For Real

Have you ever had a conversation with someone that made you question reality? Sometimes two people can draw such different conclusions from a situation that it makes you wonder if you come from the same planet. I had one of those recently.

A friend said, “You just called me an (xyz).”

I replied, “What are you talking about? That word never came out of my mouth. What I said was (abc).”

My friend repeated his assertion. I felt like I was in the twilight zone. Especially since we were communicating via text.

So I said, “Dude, scroll up. Where are you seeing (xyz)? Where? Show me.”

Long pause.

Then he said, “I just talked to (mutual friend E) and she agrees with me. I’m not an (xyz).”

Me: “Wait a minute! Where is this coming from? What are you talking about? I never said you were!”

Him: “It really hurts my feelings that you disrespect me so much that you think I’m an (xyz).”

At this point, my feelings were kind of hurt that he would think I was the type of person to say such a thing. So I said, “On my life, I never said that! I don’t know where this is coming from. If I struck some sort of a nerve somehow, I’m sorry. But I’m not responsible for the nerve being there in the first place. You’re pulling facts out of thin air, so I really think we should leave it at that.”

God, how I hate being misunderstood. Even worse, I hate trying to explain something that seems perfectly obvious to me, only to discover that the other person just doesn’t get it. “But… the sky isn’t lime green with purple polka dots! Look at it! Look!”

I would probably be easily sucked into a cult. Because eventually I’d just give up and I’d really want to believe the sky was purple and green, too. Anything to make the world make sense again. After a while, I might actually see a tinge of green. And maybe a spot or two.

Or not. Who knows?

green and purple

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Assuming the Worst

When I was 11 years old, I brought some candy to school. They were those little, sugary mints that most kids have seen a million times. My best friend back then was kind of gullible, though, so when she asked me what it was, I told her it was drugs. I thought it was kind of funny, because by all accounts I was the most straight-laced kid on earth. I wouldn’t have a clue where to get illegal drugs. (Frankly, I still don’t.)

She saw me eat the candy, and bunch of my classmates did, too. I tried to tell her it was a joke, but she wouldn’t partake. I felt bad about that.

Then she went home and told her mother. Her mother called my house right after school, before my mother got home from work. And she screamed at me. I mean, she really, really screamed. She called me a little drug dealer and told me I was going to hell. I tried to explain, but she wouldn’t listen. She told me I was never, ever to talk to her daughter again, or I’d be in BIG TROUBLE.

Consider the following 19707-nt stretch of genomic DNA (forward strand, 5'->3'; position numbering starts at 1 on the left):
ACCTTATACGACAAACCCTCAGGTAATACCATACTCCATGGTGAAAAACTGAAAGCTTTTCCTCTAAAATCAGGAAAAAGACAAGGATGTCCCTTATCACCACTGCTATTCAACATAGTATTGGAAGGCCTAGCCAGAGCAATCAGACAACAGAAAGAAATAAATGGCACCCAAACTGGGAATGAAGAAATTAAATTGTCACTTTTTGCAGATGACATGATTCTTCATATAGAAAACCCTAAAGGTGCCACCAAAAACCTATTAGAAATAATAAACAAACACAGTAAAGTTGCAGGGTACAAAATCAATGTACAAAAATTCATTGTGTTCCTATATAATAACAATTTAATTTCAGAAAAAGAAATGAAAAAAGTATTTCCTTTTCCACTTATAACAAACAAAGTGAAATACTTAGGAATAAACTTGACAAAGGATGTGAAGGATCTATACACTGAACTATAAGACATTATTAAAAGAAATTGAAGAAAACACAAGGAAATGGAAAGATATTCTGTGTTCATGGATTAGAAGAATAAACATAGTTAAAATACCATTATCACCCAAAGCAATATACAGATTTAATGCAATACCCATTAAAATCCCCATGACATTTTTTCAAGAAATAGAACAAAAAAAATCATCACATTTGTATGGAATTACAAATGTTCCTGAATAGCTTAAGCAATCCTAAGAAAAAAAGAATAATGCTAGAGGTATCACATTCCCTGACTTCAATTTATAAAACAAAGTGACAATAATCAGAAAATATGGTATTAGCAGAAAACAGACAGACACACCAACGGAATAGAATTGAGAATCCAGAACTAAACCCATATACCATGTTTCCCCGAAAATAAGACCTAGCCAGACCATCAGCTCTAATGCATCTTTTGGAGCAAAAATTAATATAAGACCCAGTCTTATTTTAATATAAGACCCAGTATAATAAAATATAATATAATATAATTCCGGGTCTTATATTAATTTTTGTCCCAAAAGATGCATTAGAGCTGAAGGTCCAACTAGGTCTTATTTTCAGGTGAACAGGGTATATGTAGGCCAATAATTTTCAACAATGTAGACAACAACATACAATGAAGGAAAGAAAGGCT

So I didn’t. And that felt horrible for the rest of the school year. Then we each moved on to different schools and I never saw her again.

Lately that seems to be a recurring theme in my life– people assuming the worst of me. There has been a very sharp uptick of that since the most recent election. And it’s not even about things political most of the time. Is this the world we now live in? Hostile judgments at every turn?

It always takes me by surprise when these misunderstandings occur, because I have the exact opposite problem. I tend to assume the best of people, and then I’m shocked when they show me otherwise. So these negative assessments always feel like they’re coming way out of left field, and I’m generally so stunned that I can’t think how to defend myself.

The bottom line is that I seem to be losing people. And I can’t decide whether that’s bad or good. Where these people ever really my friends if they can think the worst of me? Should I have to work so hard to prove myself? Am I absolutely clueless as to the image I put across?

I really would go live in a cave somewhere if I could find one with wifi and pizza delivery. And a supply of sugary mints.

sugary-mints

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On Being Hated

The other day I had to go down to the south end of my drawbridge to do some maintenance. During rush hour, that involves walking down to the traffic light and crossing the road at the crosswalk. On this particular day there was a homeless woman sitting beside the crosswalk button. When I approached, she said, “Did you have fun playing with Catherine?”

When I told her that I didn’t know Catherine, she replied, “I find that to be bullshit,” and proceeded to curse me like a sailor.

Needless to say I was a bit startled. I was really happy when the light turned red and I was able to cross the street and get away from her. Apparently I need to leave Catherine alone. Not a problem.

That reminded me of something that happened about a month ago. I was walking down the sidewalk in the Capitol Hill neighborhood. That is kind of the LGBTQ hub here in Seattle. A man across the street started screaming at me. He called me a “dirty dyke” and told me I should repent.